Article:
I don’t doubt there is pain that lasts well after the final whistle and similar issues suffered by players just as with any contact sport.
I didn’t say it would suddenly vanish.
I said unsustainable in the long term in its present form.
When former players say that they would not register their kids to play football (as I have heard many times), the number of participants will dwindle. As someone said recently, registering your child to play football will come to be viewed as a form of child abuse.
I expect tackle football will outlive me, but I would look forward to pro touch or flag or tag.
My apologies. I stand corrected.
You provide an interesting perspective on this.I often get snide comments from English friends that our North American football is for sissies, as compared with their rugby, because our players are all padded up and wear helmets. I never thought of the speed of hitting factor.
“Gridiron football has been around for over a century. I cannot see it suddenly vanishing.”
The hitting now is much harder and more vicious than twenty or so years ago. There was a time when two CFL teams played back to back Saturday and Monday on long weekends.
Not many may remember, as I do, when semi-final playoffs were two game, total point series played within a week.
Having played both at amateur levels and as an accomplished tackler as well, I can affirm to you that the requirement in rugby to wrap when tackling, which was the norm in gridiron football through about the 1960s and at amateur levels through at least the 1970s, helps to mitigate the injuries.
Also in rugby hits above the shoulders have always been against the rules and result in a penalty.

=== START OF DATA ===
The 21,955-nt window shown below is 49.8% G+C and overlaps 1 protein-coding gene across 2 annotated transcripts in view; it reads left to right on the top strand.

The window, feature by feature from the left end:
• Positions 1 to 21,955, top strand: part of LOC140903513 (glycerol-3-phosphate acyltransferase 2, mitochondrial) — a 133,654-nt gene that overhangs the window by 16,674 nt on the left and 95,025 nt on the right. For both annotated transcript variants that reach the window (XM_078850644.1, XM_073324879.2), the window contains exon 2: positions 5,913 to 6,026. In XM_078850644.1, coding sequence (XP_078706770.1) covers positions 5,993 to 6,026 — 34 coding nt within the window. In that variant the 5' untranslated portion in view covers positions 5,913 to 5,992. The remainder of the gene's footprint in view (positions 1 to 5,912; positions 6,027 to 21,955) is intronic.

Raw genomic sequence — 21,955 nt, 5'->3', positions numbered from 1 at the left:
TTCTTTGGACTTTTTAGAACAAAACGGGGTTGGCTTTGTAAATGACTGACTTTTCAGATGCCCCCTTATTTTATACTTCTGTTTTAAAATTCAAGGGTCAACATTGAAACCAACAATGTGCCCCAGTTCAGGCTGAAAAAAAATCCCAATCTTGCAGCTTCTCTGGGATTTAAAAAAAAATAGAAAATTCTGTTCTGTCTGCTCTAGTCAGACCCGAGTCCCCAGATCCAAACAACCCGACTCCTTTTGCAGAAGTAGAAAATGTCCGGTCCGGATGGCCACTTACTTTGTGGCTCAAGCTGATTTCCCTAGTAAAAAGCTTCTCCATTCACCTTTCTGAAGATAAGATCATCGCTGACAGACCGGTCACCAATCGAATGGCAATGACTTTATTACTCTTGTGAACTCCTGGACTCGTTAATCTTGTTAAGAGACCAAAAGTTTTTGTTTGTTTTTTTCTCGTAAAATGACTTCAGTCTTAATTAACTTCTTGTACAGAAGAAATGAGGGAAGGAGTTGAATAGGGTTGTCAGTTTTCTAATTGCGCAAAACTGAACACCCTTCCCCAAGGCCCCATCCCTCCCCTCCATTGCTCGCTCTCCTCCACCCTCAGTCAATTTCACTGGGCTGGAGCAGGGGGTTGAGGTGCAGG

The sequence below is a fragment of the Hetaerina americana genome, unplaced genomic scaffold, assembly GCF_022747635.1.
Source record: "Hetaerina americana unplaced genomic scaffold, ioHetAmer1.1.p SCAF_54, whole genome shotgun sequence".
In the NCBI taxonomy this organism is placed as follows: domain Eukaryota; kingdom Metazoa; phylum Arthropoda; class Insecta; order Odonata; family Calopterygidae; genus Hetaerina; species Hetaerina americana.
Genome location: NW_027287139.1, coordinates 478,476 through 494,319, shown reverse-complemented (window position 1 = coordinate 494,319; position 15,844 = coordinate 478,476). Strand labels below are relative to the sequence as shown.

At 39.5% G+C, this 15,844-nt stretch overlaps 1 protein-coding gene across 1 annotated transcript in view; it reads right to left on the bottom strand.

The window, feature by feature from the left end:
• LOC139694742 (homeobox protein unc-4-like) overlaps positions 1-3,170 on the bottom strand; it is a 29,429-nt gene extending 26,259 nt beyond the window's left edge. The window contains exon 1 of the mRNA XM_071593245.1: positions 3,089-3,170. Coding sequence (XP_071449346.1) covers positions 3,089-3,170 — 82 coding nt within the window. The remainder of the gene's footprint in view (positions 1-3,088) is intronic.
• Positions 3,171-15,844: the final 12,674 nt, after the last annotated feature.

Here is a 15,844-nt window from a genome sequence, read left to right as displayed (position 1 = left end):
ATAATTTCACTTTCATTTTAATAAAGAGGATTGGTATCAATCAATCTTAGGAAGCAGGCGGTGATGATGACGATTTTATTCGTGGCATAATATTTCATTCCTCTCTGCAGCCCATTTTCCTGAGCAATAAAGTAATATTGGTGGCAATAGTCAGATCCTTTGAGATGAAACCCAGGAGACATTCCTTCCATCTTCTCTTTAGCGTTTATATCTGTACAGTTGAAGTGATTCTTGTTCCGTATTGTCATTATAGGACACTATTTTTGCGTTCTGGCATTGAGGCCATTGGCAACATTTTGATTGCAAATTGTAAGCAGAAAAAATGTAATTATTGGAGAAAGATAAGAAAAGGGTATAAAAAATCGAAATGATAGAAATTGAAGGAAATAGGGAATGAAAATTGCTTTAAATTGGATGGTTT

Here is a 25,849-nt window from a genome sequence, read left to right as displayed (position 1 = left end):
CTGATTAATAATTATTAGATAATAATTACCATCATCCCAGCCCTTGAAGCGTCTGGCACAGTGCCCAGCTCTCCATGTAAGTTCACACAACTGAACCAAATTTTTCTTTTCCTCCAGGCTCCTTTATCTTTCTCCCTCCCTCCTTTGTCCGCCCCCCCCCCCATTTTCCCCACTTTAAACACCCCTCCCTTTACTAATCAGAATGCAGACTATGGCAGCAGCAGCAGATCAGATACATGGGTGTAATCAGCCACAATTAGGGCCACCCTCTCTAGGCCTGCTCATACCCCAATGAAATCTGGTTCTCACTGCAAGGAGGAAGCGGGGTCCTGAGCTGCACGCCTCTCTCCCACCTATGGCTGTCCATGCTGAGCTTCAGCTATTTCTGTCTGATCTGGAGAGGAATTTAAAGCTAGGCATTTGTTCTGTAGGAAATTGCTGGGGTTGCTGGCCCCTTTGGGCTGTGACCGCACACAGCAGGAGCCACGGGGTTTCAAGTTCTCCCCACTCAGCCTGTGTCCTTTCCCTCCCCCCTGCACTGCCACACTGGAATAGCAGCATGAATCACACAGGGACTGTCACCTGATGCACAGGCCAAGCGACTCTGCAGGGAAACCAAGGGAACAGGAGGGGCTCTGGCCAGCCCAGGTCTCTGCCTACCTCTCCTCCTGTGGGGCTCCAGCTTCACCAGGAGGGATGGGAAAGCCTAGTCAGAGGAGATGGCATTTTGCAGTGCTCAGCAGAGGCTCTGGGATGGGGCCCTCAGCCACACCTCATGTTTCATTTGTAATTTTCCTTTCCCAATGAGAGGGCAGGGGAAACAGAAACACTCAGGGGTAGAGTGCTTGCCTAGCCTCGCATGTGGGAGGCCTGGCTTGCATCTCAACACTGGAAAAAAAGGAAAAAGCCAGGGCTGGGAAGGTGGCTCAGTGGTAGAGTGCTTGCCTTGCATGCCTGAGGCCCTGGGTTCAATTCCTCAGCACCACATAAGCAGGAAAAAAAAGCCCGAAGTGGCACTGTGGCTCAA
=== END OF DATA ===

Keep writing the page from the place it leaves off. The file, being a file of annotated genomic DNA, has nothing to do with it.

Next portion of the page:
Finally recent changes to rules for gridiron football have eliminated more of the hits above the shoulders.
In my opinion the danger in rugby remains because it’s not hard for an accidental blow to your unprotected head, but there’s little that can be done to prevent that inherent hazard.
Depending on the nature of the hit, a modern helmet also can do little for protection because that head and brain still move and shake violently.
I think we live with the inherent dangers in each sport, but any league or organizing body has to reckon with how and who pays for the inevitable head trauma however much the rules have been altered.
In gridiron football after recent rule changes, finally they have figured out only in this decade that mere advancements in the helmets is not the solution and only a mitigating factor.
Just to add to my comments and what was said by a few above, Aussie rules tackles are at greater speeds than rugby but less than gridiron.
The head contact is brutal in both. While a helmet does not eliminate head injuries it does reduce the effects. In AFL and rugby however it is bare head which can lead to a second impact with the ground. Last weekend a Collingwood player (don’t recall who) took an elbow to the head from his own player trying to take a mark. That hit rung his bell but then he fell to the ground (he was in the air for the mark) and his head bounced off the turf.
Again, I wouldn’t say one is worse than the other just that they all have inherent dangers but some are worse than others based on the nature of each game.